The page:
I mentioned this trap before. Along a narrow hallway, a visible pit can be seen. It is actually an illusion of a pit that is not really there. Since the characters probably don't know that, they'll jump over it onto the illusionary floor hiding the real pit (right after the fake one). To make it effective, put big spikes at the bottom of the real pit.
I once designed a door trap consisting of a very large, very heavy door with the doorknob right in the center. It looked like the door was boarded shut; actually, the boards were not secure. Had anyone thought to check, they would have found that the door was hinged on the bottom. Instead, they just got the two strongest people to grab the handle and pull...and were crushed by the falling door.
This is a nice, simple trap that can be put in any corridor.
Two pits, spaced 10-ft. apart, bar the PCs' way. However, the pits themselves are only 6-8 feet across, and look like they can be crossed with a decent jump. What the PCs don't know of course, is that the 10 feet of corridor between pits is extremely slippery (oil, grease spell, zero-friction magic, etc.). Upon landing from the "easy" leap, the PC will slide right off into the second pit. The slippery "middle ground" will also increase the difficulty in getting to/retrieving the victim. How deep, or what's at the bottom of the pits, is left to the GM's imagination.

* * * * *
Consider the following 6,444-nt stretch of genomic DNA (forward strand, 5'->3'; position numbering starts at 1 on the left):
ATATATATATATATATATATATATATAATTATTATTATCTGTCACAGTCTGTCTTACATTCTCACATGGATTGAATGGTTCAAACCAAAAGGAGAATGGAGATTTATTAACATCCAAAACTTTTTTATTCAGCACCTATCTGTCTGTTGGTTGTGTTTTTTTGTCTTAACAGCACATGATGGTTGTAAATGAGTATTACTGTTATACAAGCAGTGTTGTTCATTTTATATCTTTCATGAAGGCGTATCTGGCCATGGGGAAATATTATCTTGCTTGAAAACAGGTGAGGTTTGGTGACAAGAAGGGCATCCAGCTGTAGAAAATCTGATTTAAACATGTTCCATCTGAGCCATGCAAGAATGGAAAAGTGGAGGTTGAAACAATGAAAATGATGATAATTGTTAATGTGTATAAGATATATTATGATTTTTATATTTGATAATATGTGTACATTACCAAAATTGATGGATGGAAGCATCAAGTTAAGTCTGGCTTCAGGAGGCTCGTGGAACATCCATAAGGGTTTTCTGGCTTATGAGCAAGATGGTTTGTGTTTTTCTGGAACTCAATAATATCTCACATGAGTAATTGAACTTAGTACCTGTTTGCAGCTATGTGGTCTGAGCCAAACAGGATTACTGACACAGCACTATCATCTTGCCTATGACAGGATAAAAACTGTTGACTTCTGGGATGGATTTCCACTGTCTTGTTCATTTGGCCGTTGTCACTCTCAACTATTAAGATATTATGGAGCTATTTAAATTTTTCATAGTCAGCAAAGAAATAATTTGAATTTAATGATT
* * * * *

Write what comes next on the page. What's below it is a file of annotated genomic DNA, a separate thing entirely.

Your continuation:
The PCs enter a very large, round room that is approximately 200' in diameter. The floor is covered with tiles and many of the tiles have runes on them. The runes are fake, but if detect magic is cast the runes will radiate slight magic. If the PCs attempt to read the runes they just barely fail their roles. The tiles that don't have runes appear to be a path to the door on the opposite side. The path is slightly difficult to walk on without stepping on a rune tile.
While the PCs are trying to figure out the tiles the room is slowly spinning. Magic within the room prevents the PCs from being able to detect the spinning. At the same time the 50' high ceiling is lowering 5' every round.
The ceiling is actually an illusion. As the "ceiling" lowers a rope ladder is lowering at the same rate and is 1' above the "ceiling".
Give the PCs extra XP if they discover the rope ladder before leaving by the door.
In the middle of a 20' wide corridor is a 10' wide pit. The pit is about 100' deep and several dark shapes can be seen moving around the bottom. On either side of the pit is a 5' wide walkway. When the PCs try to cross the walkway they discover that it's an illusion. The walkways are actually 50' deep pits. The walls of the pits are lined with poisoned spikes and acid is at the bottom of the pits. The original pit is an illusion that is safe to cross.